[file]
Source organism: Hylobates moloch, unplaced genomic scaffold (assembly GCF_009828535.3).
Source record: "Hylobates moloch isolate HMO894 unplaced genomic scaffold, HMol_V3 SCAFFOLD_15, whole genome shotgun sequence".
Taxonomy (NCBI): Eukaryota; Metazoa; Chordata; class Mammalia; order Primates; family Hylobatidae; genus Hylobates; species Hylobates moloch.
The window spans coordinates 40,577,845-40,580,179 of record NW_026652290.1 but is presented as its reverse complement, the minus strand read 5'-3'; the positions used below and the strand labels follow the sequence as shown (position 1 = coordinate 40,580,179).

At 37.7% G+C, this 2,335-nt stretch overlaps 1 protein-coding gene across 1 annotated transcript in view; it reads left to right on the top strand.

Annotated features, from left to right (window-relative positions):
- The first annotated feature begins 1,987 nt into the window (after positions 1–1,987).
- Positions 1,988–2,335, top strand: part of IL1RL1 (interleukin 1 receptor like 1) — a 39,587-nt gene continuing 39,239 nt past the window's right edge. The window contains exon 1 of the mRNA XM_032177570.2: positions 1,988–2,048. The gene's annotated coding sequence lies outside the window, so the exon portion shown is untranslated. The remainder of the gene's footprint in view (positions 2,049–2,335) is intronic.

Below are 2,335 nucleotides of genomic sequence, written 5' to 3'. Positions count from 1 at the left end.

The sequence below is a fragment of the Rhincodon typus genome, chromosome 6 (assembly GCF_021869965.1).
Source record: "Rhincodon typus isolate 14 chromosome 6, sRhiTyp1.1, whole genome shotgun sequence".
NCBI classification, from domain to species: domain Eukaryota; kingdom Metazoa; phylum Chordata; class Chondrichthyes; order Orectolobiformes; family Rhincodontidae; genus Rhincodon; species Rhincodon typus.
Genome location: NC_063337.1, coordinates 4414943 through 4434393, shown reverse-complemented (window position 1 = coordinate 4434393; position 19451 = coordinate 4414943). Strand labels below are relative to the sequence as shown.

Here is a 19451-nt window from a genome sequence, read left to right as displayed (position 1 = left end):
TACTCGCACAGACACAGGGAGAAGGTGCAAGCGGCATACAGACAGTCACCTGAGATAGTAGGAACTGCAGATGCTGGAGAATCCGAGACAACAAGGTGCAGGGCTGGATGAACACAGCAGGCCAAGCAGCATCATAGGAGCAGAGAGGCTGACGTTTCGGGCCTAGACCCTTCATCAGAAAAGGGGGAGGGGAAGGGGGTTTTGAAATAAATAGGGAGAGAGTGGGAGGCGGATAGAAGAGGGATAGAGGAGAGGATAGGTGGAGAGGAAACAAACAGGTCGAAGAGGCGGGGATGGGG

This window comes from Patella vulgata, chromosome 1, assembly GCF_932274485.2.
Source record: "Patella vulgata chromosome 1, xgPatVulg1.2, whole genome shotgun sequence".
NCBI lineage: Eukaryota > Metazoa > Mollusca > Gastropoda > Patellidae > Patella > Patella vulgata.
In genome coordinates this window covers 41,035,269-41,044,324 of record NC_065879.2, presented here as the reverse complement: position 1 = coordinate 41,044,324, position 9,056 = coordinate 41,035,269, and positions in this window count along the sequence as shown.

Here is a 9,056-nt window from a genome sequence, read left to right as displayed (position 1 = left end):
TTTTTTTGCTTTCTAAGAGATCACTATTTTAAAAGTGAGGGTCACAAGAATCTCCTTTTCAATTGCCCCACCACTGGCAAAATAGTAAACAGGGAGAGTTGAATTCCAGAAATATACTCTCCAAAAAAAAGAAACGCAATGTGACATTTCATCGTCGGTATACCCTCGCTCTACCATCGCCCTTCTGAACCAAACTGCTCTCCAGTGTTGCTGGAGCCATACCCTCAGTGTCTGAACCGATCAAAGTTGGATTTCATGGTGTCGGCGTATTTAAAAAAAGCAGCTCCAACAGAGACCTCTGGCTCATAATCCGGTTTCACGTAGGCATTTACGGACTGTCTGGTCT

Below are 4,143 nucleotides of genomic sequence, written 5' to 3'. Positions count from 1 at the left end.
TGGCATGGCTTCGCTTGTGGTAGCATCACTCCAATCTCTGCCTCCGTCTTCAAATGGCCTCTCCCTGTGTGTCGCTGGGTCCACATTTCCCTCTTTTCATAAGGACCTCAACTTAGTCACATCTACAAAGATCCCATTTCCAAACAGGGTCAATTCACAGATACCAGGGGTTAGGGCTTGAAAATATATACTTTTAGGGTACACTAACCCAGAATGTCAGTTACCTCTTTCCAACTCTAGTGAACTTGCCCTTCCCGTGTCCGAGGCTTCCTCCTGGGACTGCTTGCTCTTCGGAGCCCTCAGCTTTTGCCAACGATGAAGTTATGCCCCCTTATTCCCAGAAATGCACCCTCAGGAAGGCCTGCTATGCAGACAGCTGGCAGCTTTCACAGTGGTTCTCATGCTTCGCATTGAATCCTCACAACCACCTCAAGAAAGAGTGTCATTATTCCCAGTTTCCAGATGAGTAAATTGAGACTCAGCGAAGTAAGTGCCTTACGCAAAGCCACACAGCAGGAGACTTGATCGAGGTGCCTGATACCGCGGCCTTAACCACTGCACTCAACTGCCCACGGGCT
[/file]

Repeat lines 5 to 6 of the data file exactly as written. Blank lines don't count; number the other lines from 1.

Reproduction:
At 37.7% G+C, this 2,335-nt stretch overlaps 1 protein-coding gene across 1 annotated transcript in view; it reads left to right on the top strand.

Annotated features, from left to right (window-relative positions):